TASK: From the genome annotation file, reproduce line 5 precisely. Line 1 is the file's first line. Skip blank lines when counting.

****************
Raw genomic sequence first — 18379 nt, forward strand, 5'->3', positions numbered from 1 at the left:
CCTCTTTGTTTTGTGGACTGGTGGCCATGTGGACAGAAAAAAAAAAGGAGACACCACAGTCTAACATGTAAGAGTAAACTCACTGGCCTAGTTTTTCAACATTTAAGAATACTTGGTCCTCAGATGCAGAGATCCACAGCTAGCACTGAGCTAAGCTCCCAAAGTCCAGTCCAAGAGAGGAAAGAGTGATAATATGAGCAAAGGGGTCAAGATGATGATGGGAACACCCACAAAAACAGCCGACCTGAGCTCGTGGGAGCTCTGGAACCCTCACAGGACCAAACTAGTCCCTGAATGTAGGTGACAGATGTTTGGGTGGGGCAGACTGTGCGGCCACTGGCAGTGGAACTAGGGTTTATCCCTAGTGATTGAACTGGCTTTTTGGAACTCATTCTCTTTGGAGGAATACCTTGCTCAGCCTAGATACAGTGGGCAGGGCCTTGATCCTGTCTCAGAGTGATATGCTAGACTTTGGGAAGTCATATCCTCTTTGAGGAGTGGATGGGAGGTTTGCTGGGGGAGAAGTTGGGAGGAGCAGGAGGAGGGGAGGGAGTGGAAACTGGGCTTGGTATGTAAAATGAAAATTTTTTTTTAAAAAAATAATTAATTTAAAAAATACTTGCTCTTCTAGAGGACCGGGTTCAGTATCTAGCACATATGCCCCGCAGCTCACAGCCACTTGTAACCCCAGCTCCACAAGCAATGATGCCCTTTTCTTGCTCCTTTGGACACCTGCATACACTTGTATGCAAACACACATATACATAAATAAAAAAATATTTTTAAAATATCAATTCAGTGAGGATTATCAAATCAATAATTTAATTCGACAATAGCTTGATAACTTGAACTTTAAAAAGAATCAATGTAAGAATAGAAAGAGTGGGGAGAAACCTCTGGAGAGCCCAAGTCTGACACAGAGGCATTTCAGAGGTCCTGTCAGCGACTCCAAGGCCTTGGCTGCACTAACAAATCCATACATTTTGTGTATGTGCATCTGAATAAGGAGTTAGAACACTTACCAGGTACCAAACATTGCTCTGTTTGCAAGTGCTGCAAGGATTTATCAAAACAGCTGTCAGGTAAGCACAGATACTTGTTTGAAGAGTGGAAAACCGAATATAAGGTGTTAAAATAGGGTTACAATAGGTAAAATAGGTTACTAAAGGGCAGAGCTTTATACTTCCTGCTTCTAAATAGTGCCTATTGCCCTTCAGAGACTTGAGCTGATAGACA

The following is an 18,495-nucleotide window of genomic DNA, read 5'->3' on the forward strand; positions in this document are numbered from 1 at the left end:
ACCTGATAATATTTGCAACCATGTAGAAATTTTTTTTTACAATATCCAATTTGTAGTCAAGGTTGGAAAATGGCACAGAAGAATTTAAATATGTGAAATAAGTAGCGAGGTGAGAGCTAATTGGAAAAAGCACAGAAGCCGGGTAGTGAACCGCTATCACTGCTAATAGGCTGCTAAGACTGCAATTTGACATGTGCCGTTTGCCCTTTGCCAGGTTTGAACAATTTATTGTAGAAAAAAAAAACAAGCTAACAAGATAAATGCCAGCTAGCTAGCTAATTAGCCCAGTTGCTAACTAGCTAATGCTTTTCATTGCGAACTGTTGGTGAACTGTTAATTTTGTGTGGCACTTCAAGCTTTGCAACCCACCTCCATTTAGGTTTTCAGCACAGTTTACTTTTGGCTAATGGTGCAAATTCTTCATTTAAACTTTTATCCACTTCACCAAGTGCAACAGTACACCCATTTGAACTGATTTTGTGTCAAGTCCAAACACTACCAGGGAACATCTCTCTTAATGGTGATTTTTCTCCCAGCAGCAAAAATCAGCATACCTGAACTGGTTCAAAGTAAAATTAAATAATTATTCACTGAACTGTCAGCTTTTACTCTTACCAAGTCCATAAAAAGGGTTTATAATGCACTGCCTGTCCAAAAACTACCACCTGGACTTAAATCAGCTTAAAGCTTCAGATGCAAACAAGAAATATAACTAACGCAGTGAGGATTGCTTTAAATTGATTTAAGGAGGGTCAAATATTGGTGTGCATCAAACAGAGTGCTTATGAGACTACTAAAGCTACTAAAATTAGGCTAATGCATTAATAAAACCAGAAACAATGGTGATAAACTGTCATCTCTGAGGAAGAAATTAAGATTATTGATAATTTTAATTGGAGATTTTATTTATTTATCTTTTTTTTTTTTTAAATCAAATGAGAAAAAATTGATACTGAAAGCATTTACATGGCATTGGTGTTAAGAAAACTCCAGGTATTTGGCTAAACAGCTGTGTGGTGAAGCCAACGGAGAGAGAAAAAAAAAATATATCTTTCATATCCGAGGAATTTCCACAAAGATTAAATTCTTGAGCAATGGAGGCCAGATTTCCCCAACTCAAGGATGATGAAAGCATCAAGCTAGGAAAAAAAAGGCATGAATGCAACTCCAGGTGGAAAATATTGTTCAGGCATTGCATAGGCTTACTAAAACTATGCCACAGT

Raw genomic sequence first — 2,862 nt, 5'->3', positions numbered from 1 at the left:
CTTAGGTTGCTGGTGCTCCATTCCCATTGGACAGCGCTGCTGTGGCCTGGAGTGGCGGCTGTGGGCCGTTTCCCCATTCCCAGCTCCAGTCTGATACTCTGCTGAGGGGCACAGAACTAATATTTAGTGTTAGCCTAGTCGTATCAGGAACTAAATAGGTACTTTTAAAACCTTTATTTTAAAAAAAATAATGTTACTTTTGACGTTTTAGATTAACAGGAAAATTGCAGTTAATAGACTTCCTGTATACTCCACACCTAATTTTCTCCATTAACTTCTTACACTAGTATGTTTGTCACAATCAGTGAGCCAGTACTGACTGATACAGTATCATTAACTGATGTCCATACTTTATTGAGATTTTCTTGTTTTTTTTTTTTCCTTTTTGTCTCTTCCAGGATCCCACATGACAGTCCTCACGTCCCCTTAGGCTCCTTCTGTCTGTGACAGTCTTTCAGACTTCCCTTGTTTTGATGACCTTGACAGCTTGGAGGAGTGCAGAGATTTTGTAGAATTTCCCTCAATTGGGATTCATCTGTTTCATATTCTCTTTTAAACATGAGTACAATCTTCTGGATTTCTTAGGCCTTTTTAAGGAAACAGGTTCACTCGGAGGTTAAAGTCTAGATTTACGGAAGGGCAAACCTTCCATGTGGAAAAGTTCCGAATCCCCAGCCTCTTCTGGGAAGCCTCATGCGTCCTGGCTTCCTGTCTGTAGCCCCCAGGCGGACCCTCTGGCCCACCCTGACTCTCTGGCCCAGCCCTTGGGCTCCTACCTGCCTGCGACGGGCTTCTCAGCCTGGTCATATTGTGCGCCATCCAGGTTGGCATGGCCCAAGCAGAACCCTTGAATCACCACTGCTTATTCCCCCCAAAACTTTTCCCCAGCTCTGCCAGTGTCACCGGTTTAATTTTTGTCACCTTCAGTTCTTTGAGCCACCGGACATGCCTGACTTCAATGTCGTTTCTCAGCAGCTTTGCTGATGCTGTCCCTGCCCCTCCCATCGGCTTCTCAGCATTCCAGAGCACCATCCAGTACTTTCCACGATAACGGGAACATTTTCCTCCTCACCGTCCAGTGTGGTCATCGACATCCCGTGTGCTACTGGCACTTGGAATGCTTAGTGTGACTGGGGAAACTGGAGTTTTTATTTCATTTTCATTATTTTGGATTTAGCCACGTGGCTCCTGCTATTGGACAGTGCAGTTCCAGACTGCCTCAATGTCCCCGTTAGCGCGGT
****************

Raw genomic sequence first — 2,862 nt, 5'->3', positions numbered from 1 at the left: